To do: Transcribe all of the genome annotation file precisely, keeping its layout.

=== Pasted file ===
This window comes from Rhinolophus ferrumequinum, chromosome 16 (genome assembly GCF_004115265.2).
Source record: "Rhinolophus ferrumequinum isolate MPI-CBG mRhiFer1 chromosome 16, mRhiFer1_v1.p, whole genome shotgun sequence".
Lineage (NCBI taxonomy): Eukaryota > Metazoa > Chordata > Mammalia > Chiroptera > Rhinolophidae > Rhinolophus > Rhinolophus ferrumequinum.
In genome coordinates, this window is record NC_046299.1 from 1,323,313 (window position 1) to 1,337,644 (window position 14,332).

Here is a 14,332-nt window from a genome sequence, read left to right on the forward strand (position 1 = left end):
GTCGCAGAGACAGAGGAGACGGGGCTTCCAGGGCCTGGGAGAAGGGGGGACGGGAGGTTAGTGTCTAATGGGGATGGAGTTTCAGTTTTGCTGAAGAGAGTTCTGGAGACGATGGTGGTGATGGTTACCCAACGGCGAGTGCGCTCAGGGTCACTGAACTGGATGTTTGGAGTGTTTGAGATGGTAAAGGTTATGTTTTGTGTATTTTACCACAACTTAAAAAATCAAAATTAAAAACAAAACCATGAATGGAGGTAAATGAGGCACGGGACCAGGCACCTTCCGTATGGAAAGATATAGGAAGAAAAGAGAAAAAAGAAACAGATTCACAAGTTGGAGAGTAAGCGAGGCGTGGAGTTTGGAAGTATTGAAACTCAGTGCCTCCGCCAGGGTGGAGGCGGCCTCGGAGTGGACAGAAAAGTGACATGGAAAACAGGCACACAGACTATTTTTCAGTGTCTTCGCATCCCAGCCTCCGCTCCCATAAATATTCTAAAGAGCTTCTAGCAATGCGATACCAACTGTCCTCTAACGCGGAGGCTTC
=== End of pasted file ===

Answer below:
This window comes from Rhinolophus ferrumequinum, chromosome 16 (genome assembly GCF_004115265.2).
Source record: "Rhinolophus ferrumequinum isolate MPI-CBG mRhiFer1 chromosome 16, mRhiFer1_v1.p, whole genome shotgun sequence".
Lineage (NCBI taxonomy): Eukaryota > Metazoa > Chordata > Mammalia > Chiroptera > Rhinolophidae > Rhinolophus > Rhinolophus ferrumequinum.
In genome coordinates, this window is record NC_046299.1 from 1,323,313 (window position 1) to 1,337,644 (window position 14,332).

Here is a 14,332-nt window from a genome sequence, read left to right on the forward strand (position 1 = left end):
GTCGCAGAGACAGAGGAGACGGGGCTTCCAGGGCCTGGGAGAAGGGGGGACGGGAGGTTAGTGTCTAATGGGGATGGAGTTTCAGTTTTGCTGAAGAGAGTTCTGGAGACGATGGTGGTGATGGTTACCCAACGGCGAGTGCGCTCAGGGTCACTGAACTGGATGTTTGGAGTGTTTGAGATGGTAAAGGTTATGTTTTGTGTATTTTACCACAACTTAAAAAATCAAAATTAAAAACAAAACCATGAATGGAGGTAAATGAGGCACGGGACCAGGCACCTTCCGTATGGAAAGATATAGGAAGAAAAGAGAAAAAAGAAACAGATTCACAAGTTGGAGAGTAAGCGAGGCGTGGAGTTTGGAAGTATTGAAACTCAGTGCCTCCGCCAGGGTGGAGGCGGCCTCGGAGTGGACAGAAAAGTGACATGGAAAACAGGCACACAGACTATTTTTCAGTGTCTTCGCATCCCAGCCTCCGCTCCCATAAATATTCTAAAGAGCTTCTAGCAATGCGATACCAACTGTCCTCTAACGCGGAGGCTTC